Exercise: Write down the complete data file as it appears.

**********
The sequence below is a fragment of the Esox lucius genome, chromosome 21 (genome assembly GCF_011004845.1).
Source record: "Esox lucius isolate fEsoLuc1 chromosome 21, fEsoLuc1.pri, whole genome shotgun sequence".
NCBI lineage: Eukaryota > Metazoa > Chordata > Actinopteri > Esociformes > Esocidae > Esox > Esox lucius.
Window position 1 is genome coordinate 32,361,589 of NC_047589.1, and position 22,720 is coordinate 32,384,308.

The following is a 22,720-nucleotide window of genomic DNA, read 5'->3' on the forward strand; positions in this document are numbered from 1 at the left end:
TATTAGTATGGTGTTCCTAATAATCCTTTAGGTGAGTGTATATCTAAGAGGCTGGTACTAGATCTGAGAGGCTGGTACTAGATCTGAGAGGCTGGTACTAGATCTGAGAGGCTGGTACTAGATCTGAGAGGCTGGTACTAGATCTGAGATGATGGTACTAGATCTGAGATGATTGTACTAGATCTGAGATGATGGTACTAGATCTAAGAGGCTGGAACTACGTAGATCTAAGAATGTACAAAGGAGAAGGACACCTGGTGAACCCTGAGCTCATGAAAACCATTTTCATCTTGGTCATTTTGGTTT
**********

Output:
The sequence below is a fragment of the Esox lucius genome, chromosome 21 (genome assembly GCF_011004845.1).
Source record: "Esox lucius isolate fEsoLuc1 chromosome 21, fEsoLuc1.pri, whole genome shotgun sequence".
NCBI lineage: Eukaryota > Metazoa > Chordata > Actinopteri > Esociformes > Esocidae > Esox > Esox lucius.
Window position 1 is genome coordinate 32,361,589 of NC_047589.1, and position 22,720 is coordinate 32,384,308.

The following is a 22,720-nucleotide window of genomic DNA, read 5'->3' on the forward strand; positions in this document are numbered from 1 at the left end:
TATTAGTATGGTGTTCCTAATAATCCTTTAGGTGAGTGTATATCTAAGAGGCTGGTACTAGATCTGAGAGGCTGGTACTAGATCTGAGAGGCTGGTACTAGATCTGAGAGGCTGGTACTAGATCTGAGAGGCTGGTACTAGATCTGAGATGATGGTACTAGATCTGAGATGATTGTACTAGATCTGAGATGATGGTACTAGATCTAAGAGGCTGGAACTACGTAGATCTAAGAATGTACAAAGGAGAAGGACACCTGGTGAACCCTGAGCTCATGAAAACCATTTTCATCTTGGTCATTTTGGTTT